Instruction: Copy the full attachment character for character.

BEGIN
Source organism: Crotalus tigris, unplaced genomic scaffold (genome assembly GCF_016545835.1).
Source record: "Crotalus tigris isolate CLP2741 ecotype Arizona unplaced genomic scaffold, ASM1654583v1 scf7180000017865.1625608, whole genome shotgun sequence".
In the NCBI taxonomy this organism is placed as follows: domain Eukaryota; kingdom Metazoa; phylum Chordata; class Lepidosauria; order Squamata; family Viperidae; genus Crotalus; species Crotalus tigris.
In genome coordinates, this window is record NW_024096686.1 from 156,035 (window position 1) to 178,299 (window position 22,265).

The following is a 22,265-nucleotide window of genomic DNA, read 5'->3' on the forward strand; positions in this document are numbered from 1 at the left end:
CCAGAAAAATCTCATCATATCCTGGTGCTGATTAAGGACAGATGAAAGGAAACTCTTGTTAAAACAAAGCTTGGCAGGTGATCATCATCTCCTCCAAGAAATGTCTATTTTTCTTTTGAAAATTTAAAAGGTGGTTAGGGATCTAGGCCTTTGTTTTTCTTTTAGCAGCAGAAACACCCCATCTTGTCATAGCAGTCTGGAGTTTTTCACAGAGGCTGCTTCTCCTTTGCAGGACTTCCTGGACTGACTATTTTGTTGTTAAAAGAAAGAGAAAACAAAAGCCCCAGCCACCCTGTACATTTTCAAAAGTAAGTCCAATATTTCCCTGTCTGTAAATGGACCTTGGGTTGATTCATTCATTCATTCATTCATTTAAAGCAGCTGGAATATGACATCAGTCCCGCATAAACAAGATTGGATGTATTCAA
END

Source organism: Crotalus tigris, unplaced genomic scaffold (genome assembly GCF_016545835.1).
Source record: "Crotalus tigris isolate CLP2741 ecotype Arizona unplaced genomic scaffold, ASM1654583v1 scf7180000017865.1625608, whole genome shotgun sequence".
In the NCBI taxonomy this organism is placed as follows: domain Eukaryota; kingdom Metazoa; phylum Chordata; class Lepidosauria; order Squamata; family Viperidae; genus Crotalus; species Crotalus tigris.
In genome coordinates, this window is record NW_024096686.1 from 156,035 (window position 1) to 178,299 (window position 22,265).

The following is a 22,265-nucleotide window of genomic DNA, read 5'->3' on the forward strand; positions in this document are numbered from 1 at the left end:
CCAGAAAAATCTCATCATATCCTGGTGCTGATTAAGGACAGATGAAAGGAAACTCTTGTTAAAACAAAGCTTGGCAGGTGATCATCATCTCCTCCAAGAAATGTCTATTTTTCTTTTGAAAATTTAAAAGGTGGTTAGGGATCTAGGCCTTTGTTTTTCTTTTAGCAGCAGAAACACCCCATCTTGTCATAGCAGTCTGGAGTTTTTCACAGAGGCTGCTTCTCCTTTGCAGGACTTCCTGGACTGACTATTTTGTTGTTAAAAGAAAGAGAAAACAAAAGCCCCAGCCACCCTGTACATTTTCAAAAGTAAGTCCAATATTTCCCTGTCTGTAAATGGACCTTGGGTTGATTCATTCATTCATTCATTCATTTAAAGCAGCTGGAATATGACATCAGTCCCGCATAAACAAGATTGGATGTATTCAA